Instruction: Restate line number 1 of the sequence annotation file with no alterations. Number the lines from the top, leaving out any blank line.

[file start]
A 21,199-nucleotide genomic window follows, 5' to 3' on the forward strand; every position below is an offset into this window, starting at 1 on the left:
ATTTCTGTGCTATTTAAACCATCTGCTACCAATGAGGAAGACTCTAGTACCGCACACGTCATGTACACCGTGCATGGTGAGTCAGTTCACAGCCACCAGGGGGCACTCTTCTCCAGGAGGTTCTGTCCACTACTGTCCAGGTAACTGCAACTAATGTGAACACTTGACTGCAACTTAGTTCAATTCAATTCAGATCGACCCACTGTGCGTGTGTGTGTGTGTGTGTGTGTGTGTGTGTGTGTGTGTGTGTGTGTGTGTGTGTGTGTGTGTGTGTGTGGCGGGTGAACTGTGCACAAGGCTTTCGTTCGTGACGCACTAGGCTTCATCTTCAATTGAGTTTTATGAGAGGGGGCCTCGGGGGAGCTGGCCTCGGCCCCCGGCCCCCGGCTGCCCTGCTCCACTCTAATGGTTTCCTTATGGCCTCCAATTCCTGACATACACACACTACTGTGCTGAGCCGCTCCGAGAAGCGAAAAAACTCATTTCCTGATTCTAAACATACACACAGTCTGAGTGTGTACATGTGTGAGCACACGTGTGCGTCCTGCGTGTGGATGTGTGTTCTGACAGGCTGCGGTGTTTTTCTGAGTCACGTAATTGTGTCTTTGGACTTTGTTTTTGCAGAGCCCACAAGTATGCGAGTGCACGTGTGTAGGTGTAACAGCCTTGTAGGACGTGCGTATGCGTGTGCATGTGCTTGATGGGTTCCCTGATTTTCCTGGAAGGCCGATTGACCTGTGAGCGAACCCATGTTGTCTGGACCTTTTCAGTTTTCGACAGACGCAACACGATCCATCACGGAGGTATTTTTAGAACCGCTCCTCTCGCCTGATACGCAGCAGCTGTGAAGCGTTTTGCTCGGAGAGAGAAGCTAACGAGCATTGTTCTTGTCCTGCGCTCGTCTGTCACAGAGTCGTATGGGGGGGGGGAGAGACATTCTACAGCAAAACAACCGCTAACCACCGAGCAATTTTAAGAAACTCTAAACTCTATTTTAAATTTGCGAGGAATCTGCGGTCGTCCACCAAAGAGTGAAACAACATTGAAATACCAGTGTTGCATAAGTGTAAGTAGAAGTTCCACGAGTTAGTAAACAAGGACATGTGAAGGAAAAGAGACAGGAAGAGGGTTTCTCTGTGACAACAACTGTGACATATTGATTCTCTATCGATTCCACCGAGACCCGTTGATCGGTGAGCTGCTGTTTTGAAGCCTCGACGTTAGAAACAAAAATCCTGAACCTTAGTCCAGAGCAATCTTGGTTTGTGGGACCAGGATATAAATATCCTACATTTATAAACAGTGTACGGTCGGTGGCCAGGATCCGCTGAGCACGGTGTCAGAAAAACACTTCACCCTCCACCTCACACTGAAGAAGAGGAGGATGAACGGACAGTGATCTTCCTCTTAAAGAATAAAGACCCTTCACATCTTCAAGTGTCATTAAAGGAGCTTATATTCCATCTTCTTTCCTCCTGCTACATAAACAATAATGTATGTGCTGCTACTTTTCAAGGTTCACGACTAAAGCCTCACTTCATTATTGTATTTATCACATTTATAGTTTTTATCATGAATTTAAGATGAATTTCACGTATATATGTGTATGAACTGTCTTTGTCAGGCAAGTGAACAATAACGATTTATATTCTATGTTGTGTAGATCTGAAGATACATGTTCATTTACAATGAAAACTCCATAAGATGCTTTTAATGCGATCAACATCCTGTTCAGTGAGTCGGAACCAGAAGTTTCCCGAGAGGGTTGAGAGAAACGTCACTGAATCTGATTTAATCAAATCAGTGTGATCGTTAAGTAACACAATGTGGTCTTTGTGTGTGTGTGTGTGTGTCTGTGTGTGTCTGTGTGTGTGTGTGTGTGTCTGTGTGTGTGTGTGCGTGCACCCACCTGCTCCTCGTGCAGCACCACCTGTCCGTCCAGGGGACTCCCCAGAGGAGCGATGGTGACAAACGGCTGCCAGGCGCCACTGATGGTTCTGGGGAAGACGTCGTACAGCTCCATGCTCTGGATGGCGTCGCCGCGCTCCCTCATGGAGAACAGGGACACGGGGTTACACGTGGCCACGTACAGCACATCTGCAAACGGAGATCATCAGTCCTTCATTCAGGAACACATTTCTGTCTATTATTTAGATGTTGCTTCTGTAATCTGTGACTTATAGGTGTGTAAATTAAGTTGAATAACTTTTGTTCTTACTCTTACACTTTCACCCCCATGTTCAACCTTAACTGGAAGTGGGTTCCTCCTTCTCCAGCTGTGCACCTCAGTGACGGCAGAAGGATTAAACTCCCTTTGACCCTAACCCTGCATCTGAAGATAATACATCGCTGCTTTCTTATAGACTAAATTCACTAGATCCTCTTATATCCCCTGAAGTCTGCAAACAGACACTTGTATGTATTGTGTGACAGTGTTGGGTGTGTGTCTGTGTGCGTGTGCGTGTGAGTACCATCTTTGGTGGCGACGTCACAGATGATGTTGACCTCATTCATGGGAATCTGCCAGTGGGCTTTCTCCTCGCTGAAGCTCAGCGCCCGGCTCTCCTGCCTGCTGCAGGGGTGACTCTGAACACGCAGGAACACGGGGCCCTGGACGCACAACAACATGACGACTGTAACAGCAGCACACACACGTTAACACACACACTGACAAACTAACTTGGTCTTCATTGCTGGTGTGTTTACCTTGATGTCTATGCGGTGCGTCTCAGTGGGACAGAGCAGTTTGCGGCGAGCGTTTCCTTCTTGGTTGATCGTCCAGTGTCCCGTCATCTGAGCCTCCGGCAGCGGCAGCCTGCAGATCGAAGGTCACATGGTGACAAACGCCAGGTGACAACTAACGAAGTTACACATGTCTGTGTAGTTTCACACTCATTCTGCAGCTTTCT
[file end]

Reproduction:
A 21,199-nucleotide genomic window follows, 5' to 3' on the forward strand; every position below is an offset into this window, starting at 1 on the left: